Given the fact that data is obtained in real time from wells, the company’s trucks make fewer trips and the associated wear and tear on those trucks is also reduced.
Monitoring and predictive analytics
IoT sensors help provide a real-time view into energy production and can help move away from centralized energy generation. This can allow companies to get a remote view of the state of health of solar panels and wind turbines.
This kind of remote monitoring can help maximize the output and uptime for these devices. For example, consider the situation where a solar panel has been installed in a desert and has been fitted with IoT-based sensors. In real time, you can understand the state of health indicators for the panels and also its production numbers. Thus, IoT can give a leg up to efforts enabling renewable energy and decentralized energy production.
Smart grid and smart meters
IoT smart sensors can help in optimizing energy distribution and usage. For example, smart thermostats fitted with IoT sensors can automatically switch off high-power devices during times of peak demand. Thus, blackouts and brownouts can be averted.
Smart meters can help track energy in a lot more precise manner. They have the ability to take more than 17,000 readings every year.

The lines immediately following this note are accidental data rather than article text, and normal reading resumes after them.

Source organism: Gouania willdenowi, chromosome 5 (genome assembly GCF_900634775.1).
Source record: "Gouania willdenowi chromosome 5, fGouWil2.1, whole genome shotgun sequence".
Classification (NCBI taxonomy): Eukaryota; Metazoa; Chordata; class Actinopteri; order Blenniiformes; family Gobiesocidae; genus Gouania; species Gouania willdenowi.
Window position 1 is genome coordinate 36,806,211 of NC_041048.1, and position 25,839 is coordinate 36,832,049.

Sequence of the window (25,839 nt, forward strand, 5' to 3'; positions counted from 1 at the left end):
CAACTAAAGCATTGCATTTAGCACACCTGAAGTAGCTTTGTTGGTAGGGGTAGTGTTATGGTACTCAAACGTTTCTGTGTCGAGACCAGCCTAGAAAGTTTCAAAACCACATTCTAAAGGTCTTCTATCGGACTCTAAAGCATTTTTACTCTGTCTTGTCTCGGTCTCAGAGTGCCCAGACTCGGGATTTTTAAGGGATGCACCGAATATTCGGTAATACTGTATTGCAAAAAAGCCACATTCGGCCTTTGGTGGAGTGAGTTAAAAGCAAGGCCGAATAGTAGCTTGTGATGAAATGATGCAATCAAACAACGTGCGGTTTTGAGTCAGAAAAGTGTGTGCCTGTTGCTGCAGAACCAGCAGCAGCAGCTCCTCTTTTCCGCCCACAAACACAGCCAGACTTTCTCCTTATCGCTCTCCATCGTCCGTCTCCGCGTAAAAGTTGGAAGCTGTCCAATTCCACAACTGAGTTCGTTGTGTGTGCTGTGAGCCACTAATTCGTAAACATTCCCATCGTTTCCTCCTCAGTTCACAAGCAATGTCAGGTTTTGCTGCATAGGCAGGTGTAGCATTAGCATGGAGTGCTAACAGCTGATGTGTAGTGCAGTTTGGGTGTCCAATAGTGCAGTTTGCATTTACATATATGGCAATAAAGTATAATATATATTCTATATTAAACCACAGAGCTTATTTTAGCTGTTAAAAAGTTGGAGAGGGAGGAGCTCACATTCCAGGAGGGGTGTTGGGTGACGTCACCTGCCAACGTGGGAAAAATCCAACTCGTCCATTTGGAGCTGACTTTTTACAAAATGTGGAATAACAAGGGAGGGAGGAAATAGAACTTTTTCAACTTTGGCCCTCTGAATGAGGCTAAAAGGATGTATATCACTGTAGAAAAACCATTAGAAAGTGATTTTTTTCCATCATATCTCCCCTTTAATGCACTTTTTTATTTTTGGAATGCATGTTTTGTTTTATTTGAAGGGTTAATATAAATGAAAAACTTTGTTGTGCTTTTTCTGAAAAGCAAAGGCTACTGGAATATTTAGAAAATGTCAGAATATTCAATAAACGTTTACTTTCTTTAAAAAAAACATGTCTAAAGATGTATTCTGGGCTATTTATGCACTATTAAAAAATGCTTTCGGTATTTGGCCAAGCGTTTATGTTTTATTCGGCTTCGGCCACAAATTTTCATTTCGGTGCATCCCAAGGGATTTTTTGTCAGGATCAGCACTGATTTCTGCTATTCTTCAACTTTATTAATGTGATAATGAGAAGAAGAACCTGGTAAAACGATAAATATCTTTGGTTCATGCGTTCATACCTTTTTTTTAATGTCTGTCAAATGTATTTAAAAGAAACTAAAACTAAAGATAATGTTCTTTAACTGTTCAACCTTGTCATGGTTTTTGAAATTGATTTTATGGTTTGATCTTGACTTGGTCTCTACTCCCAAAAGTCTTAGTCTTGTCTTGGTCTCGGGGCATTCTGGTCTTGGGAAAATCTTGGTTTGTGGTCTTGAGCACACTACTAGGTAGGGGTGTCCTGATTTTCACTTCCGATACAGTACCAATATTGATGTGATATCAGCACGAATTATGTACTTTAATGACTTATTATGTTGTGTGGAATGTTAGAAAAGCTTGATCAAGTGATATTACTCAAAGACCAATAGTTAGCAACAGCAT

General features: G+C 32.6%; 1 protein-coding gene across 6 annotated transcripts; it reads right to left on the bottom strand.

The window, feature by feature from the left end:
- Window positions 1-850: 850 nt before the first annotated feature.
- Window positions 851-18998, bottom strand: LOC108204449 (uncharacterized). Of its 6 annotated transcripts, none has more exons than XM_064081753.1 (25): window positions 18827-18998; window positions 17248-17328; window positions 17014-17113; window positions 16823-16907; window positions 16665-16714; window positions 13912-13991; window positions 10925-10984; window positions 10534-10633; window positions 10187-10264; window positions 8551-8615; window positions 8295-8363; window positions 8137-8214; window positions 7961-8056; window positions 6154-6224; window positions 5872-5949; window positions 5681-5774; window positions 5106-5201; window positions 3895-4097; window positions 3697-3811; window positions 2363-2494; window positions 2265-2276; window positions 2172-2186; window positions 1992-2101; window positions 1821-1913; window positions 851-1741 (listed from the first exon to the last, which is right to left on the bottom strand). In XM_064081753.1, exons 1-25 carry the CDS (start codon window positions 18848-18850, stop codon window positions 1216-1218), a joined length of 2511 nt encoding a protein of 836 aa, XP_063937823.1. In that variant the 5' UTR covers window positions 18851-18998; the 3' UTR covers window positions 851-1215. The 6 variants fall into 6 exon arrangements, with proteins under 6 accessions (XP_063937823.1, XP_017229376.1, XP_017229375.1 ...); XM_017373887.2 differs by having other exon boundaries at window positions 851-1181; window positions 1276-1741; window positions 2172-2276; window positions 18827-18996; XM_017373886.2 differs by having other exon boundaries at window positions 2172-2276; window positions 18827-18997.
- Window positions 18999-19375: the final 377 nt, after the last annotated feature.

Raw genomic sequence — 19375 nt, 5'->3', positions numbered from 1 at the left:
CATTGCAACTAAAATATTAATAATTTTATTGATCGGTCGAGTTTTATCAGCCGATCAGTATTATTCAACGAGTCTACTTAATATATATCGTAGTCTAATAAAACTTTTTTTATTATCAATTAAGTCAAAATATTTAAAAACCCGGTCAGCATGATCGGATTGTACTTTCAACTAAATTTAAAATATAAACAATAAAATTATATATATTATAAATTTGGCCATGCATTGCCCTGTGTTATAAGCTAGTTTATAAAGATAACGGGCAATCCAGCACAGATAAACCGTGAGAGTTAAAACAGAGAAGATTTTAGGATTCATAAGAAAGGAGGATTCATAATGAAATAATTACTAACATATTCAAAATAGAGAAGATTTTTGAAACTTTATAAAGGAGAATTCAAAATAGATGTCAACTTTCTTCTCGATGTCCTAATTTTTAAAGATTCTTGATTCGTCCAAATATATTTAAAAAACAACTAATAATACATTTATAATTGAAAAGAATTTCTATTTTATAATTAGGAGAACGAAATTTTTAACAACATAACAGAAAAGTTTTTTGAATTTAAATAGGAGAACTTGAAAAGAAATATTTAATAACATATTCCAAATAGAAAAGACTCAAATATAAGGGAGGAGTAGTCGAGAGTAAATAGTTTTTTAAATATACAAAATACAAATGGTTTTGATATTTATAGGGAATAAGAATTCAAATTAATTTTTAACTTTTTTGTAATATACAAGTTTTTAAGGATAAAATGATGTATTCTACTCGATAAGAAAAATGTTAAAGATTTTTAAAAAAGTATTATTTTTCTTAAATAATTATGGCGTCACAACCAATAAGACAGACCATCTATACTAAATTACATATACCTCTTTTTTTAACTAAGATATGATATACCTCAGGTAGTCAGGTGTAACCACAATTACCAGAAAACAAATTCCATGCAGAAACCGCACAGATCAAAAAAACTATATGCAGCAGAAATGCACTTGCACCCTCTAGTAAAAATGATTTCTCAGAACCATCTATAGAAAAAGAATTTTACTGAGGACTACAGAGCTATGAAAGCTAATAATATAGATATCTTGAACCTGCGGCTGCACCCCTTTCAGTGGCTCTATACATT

More data means that better optimization can be done. With an accurate picture of how consumer consumption of data varies, utility firms will have the ability to obtain significant savings. Also, smart meters can help implement time of use type of tariffs. Time of use tariffs not only enable energy efficiency but also give an incentive to customers to adapt their energy usage habits accordingly.
Improved customer experience
IoT is not just about producers getting a real-time view of energy produced or distributed. IoT is also making a difference at the customer end. There are smart station devices that are geared toward enabling consumers to better manage their residential consumption, which means they can save money — and that is always positive. There are some devices that allow you to set a monthly budget with the temperature automatically adjusting according to that. Thus, IoT can help improve the quality of the customer experience.
Intelligent management of assets
IoT is bringing sterling advances in financial and technical management of grid-connected assets. The assets belonging to a utility are diverse, generally complex, spread over wide geographic areas, and are costly to monitor, install, and replace. Asset management has generally relied on visual inspection and pre-designed schedules for preventive maintenance.
However, condition-based maintenance as opposed to preventive maintenance, has been growing in importance and relevance over the years. Ideally speaking, asset management should be a continuous process rather than relying only on preset preventive maintenance schedules. This is where IoT can make a big difference for utilities.
IoT has already made significant inroads into the the utilities and energy industries. In the years to come, with the emphasis on smart-grid analytics and automated asset management, this trend is only poised to become even more prominent.